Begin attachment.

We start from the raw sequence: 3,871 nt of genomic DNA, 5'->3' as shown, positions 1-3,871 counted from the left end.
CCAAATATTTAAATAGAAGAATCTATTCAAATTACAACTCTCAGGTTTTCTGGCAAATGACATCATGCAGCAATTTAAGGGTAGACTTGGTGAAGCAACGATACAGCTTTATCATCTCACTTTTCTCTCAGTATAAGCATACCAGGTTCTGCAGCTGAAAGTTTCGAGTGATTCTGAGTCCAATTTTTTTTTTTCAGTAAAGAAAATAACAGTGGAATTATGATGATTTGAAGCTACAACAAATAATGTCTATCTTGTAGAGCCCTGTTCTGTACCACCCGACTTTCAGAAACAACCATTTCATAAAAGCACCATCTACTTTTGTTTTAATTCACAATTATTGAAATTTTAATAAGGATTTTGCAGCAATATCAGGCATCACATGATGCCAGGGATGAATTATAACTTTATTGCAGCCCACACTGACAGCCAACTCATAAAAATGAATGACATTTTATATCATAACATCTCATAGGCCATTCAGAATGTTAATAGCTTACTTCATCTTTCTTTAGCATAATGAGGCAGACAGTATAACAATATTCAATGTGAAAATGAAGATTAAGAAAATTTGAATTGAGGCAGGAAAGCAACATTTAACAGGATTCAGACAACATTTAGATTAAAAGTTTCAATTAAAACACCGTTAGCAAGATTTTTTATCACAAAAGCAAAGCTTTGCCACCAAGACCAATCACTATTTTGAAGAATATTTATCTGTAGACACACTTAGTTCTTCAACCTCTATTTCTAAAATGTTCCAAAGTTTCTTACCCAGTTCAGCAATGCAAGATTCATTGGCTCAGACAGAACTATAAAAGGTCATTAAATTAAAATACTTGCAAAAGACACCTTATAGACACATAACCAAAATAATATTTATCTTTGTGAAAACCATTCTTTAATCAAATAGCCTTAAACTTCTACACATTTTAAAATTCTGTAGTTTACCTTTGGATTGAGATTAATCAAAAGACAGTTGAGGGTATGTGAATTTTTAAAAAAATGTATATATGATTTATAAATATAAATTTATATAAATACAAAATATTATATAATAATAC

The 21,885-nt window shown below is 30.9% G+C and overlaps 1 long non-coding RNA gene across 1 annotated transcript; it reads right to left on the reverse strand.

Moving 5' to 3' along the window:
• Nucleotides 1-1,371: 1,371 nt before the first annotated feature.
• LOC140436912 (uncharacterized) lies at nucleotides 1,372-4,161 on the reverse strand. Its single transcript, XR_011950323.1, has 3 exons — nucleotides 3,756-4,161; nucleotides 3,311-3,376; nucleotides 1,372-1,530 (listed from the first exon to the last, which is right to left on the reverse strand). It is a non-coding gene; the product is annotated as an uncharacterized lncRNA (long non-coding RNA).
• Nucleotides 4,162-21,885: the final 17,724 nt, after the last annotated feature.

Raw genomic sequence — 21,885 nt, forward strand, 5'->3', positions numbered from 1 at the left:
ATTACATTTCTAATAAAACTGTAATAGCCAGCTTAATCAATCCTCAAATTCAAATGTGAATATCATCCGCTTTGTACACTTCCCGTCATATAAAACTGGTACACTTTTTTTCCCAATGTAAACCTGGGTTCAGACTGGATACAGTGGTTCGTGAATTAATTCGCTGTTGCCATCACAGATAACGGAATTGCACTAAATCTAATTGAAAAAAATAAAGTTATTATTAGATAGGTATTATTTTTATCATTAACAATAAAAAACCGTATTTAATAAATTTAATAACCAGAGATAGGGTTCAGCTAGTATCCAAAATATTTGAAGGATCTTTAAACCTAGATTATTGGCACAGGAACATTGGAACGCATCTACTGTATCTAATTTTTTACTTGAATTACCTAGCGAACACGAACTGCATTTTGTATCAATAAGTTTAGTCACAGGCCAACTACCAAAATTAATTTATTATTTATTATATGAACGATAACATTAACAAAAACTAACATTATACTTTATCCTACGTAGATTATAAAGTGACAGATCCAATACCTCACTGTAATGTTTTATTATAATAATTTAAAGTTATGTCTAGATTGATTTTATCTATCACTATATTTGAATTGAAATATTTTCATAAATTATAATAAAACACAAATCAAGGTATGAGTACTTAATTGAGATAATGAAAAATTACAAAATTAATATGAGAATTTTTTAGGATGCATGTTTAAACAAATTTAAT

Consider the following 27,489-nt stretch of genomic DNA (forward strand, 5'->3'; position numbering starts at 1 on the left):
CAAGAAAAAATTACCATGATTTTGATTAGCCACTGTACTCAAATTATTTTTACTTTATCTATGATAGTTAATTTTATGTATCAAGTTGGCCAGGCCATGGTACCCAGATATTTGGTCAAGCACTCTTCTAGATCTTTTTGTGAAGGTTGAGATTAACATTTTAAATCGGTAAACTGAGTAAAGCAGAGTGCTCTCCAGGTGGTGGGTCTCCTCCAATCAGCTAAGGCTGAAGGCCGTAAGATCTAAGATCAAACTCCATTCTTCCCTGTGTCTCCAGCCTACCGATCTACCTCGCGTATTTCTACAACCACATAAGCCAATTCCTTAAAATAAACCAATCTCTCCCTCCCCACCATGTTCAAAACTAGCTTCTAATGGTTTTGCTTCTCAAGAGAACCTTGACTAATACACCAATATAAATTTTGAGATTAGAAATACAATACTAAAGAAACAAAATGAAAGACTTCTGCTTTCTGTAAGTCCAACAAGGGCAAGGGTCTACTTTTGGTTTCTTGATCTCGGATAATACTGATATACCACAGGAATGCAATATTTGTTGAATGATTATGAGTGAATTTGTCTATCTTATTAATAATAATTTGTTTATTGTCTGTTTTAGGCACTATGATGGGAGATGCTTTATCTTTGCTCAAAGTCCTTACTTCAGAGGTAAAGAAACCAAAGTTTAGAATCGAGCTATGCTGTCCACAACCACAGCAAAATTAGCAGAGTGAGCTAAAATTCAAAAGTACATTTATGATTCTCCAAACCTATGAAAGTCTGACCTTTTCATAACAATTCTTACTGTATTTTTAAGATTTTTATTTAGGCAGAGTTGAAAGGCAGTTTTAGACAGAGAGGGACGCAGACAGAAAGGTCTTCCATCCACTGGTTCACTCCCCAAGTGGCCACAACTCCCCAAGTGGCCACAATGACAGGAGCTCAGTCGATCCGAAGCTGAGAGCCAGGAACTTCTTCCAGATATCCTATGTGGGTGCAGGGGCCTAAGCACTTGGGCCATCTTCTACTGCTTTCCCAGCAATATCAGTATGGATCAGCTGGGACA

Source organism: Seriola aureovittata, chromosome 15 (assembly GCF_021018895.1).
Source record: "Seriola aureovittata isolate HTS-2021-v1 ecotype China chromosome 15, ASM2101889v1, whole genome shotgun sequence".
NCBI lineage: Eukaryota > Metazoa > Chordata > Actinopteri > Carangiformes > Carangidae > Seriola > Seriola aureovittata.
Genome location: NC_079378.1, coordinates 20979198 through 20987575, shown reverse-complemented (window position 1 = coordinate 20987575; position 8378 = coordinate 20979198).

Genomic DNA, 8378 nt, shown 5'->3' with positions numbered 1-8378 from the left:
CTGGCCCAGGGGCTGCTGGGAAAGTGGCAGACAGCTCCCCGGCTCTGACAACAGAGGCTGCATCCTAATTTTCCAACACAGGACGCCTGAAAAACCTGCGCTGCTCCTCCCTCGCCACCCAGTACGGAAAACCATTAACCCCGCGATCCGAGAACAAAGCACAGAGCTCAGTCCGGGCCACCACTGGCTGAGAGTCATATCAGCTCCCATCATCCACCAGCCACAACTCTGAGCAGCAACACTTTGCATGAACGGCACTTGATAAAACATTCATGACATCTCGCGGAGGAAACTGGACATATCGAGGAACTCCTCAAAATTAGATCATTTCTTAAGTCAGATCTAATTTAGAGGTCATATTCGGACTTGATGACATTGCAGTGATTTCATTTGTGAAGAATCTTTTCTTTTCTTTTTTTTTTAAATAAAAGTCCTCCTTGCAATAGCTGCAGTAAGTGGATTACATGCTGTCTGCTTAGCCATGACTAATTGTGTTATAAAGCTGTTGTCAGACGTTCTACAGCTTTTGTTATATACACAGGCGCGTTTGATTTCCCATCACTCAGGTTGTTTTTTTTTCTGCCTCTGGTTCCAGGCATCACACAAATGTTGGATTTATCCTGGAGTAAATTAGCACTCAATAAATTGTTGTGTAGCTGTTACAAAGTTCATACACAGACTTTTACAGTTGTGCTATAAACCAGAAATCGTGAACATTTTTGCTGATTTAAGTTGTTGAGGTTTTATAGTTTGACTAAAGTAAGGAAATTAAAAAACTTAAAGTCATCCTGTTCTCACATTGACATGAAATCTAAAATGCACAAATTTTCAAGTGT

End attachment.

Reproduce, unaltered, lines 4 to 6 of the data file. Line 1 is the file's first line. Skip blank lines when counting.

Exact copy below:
Moving 5' to 3' along the window:
• Nucleotides 1-1,371: 1,371 nt before the first annotated feature.
• LOC140436912 (uncharacterized) lies at nucleotides 1,372-4,161 on the reverse strand. Its single transcript, XR_011950323.1, has 3 exons — nucleotides 3,756-4,161; nucleotides 3,311-3,376; nucleotides 1,372-1,530 (listed from the first exon to the last, which is right to left on the reverse strand). It is a non-coding gene; the product is annotated as an uncharacterized lncRNA (long non-coding RNA).